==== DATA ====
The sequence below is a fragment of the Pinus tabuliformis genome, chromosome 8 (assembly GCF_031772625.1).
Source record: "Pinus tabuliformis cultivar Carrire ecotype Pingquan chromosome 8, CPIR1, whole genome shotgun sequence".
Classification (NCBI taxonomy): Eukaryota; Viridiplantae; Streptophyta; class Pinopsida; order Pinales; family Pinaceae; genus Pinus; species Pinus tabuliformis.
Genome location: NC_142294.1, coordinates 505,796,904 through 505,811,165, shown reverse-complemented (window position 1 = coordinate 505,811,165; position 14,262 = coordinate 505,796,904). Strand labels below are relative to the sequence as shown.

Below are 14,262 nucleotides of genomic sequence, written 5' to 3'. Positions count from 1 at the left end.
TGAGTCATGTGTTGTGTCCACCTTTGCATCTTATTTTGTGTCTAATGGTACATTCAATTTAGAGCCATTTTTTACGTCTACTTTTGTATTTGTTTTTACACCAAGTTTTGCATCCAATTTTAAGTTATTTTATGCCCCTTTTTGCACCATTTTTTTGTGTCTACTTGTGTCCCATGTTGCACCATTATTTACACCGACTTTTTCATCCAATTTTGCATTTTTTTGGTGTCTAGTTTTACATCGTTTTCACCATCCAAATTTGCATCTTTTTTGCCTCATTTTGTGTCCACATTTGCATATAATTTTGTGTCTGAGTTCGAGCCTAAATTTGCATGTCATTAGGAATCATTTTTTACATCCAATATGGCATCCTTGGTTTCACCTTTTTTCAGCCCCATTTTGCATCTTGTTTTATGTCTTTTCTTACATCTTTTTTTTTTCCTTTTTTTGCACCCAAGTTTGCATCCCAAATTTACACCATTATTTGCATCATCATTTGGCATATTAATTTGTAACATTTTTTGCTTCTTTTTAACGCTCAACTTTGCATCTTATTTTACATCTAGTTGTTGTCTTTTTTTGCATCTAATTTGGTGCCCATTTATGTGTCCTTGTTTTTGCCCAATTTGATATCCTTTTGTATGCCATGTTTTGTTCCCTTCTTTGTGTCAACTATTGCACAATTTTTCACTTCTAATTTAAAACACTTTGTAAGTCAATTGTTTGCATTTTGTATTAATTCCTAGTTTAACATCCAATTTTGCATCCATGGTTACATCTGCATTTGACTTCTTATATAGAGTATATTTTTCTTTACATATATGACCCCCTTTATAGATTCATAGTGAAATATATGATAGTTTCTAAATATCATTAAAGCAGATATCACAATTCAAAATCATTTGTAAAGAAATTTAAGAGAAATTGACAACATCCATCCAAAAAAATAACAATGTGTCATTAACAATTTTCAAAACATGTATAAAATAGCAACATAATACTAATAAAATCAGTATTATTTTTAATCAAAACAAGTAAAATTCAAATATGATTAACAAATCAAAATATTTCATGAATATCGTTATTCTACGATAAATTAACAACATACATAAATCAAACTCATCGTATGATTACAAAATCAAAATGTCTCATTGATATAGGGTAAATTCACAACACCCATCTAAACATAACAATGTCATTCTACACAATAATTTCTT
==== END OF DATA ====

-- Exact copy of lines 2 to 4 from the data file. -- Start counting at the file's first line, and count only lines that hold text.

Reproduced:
Source record: "Pinus tabuliformis cultivar Carrire ecotype Pingquan chromosome 8, CPIR1, whole genome shotgun sequence".
Classification (NCBI taxonomy): Eukaryota; Viridiplantae; Streptophyta; class Pinopsida; order Pinales; family Pinaceae; genus Pinus; species Pinus tabuliformis.
Genome location: NC_142294.1, coordinates 505,796,904 through 505,811,165, shown reverse-complemented (window position 1 = coordinate 505,811,165; position 14,262 = coordinate 505,796,904). Strand labels below are relative to the sequence as shown.